Appellants point to evidence that Gomez, the truck driver left San Pedro at about 12:10 p.m. and arrived at the point of collision at about 12:30 p.m., a distance of about 12 miles, stopping to eat on the way, indicating ‘that Gomez was traveling at a terrific speed inconsistent with prudent driving’; also, that after looking to the right about 150 feet south of the intersection, Gomez ‘didn't look again until he was in the intersection where the Chevrolet appeared suddenly in front of him about 3 feet east of the easterly curb line of Hawthorne Boulevard, which meant that the Chevrolet had almost negotiated the entire length of the intersection before he struck it’. Moreover, continued appellants' brief, ‘the force of the impact was so great that the truck superimposed itself on the right side of the Chevrolet and actually pushed it sidewise 63 feet into a sand pile far off the right side of the road, which finally stopped both—the front seat of the Chevrolet being catapulted out of its left side in the process and throwing the driver out on to the highway’. All this, it is asserted, ‘in itself indicates negligence as a matter of law’.

The point now argued by appellants is factual in nature and, as said in respondents' brief, ‘The same factual premise was thoroughly and ably presented by appellants to two different juries under appropriate instructions as to the law applicable, and both times the jury found in favor of the respondents. It is merely contended that this court should substitute its judgment on questions of fact for the judgment of the trial court and the jury * * *. Such is not the function of the reviewing court’.

As stated in Guerra v. Balestrieri, 127 Cal.App.2d 511, 274 P.2d 443, 445, a case involving facts somewhat similar to those here presented, ‘A reviewing court must look to the evidence which is favorable to the finding or verdict and to inferences reasonably deducible therefrom, when ascertaining the sufficiency of the evidence’. While it is doubtless true that some of appellants' contentions may find support in the record, the fact remains that the jury heard all of the evidence offered on the respective theories of plaintiffs and defendants, and saw fit to credit the defendants' version.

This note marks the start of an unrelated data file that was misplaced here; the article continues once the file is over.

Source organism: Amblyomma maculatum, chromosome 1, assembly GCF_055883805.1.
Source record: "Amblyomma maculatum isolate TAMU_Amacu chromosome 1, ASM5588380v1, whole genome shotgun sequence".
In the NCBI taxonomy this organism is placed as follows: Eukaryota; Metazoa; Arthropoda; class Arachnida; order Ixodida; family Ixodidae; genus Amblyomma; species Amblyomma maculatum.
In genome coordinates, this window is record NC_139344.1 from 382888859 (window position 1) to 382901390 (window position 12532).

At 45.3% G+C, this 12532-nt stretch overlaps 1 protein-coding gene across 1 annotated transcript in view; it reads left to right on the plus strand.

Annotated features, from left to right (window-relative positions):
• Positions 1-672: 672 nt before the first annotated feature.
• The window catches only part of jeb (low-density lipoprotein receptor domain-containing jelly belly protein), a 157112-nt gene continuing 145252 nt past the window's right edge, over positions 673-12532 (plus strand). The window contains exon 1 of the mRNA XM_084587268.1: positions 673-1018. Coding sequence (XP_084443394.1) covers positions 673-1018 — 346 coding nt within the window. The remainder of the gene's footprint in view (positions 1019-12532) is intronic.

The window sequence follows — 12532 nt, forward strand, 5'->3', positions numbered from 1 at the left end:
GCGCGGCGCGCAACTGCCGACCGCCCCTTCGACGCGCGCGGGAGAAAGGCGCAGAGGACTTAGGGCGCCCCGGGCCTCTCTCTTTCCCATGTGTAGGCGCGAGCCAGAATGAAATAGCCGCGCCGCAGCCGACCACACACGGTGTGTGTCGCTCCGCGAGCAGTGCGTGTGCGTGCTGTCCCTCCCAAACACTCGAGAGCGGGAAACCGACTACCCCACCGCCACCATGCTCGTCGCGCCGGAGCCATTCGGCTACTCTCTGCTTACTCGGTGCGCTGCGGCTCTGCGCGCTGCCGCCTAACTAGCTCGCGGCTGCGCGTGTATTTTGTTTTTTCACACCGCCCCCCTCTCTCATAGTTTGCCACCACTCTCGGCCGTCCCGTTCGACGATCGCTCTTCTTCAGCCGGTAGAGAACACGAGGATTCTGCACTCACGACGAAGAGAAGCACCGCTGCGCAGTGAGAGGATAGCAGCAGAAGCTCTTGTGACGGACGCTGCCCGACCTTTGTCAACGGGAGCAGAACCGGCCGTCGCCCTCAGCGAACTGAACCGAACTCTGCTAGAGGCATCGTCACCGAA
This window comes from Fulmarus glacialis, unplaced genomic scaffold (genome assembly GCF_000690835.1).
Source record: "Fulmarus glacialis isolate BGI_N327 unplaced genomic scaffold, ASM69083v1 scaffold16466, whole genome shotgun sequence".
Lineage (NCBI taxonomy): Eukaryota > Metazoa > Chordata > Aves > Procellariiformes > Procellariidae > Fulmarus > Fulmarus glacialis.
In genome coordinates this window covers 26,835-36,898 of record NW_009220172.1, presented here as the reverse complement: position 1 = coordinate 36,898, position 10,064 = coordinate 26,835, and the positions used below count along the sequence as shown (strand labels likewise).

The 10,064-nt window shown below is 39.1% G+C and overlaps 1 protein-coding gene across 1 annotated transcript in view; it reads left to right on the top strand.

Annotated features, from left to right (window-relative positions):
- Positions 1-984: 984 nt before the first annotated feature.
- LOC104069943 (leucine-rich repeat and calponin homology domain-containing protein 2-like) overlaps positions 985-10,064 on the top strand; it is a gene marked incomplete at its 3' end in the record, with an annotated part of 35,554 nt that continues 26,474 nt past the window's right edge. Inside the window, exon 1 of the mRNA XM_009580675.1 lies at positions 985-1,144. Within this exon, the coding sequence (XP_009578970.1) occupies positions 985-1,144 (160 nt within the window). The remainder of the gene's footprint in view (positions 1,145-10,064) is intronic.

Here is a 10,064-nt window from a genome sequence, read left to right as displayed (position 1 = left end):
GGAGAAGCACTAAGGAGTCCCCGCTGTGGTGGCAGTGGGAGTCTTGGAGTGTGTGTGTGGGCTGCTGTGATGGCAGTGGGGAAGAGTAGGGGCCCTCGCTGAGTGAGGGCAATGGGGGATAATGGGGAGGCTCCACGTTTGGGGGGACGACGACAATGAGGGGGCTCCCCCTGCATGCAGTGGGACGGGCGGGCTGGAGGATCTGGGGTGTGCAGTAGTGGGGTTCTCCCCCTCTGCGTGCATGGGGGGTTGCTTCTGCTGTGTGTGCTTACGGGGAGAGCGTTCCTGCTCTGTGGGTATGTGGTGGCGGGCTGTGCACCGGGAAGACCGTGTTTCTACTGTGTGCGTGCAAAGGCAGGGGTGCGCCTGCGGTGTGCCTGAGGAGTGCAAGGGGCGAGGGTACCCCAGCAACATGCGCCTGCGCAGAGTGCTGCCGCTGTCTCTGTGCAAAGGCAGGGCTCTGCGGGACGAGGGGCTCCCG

The jury evidently concluded, as stated in respondents' brief, that ‘evidence disclosed that he (the truck driver) was operating his trucking equipment at a lawful speed on a through highway with the legal right of way. Mr. Gomez made the usual and customary observation of the intersection as he approached and when suddenly confronted with a situation created by the careless and illegal acts of the driver of the Chevrolet he did all that was reasonably required of him to avoid the action, particularly in light of the rule that he had the right to assume that the Chevrolet would not be operated in violation of law’. This the jury had a right to do, and since the record discloses substantial evidence in support of the verdict and judgment, there should be no appellate interference.

The judgment is affirmed, and the attempted appeal from the order denying a new trial is dismissed.

DORAN, Justice.

WHITE, P. J., and FOURT, J., concur.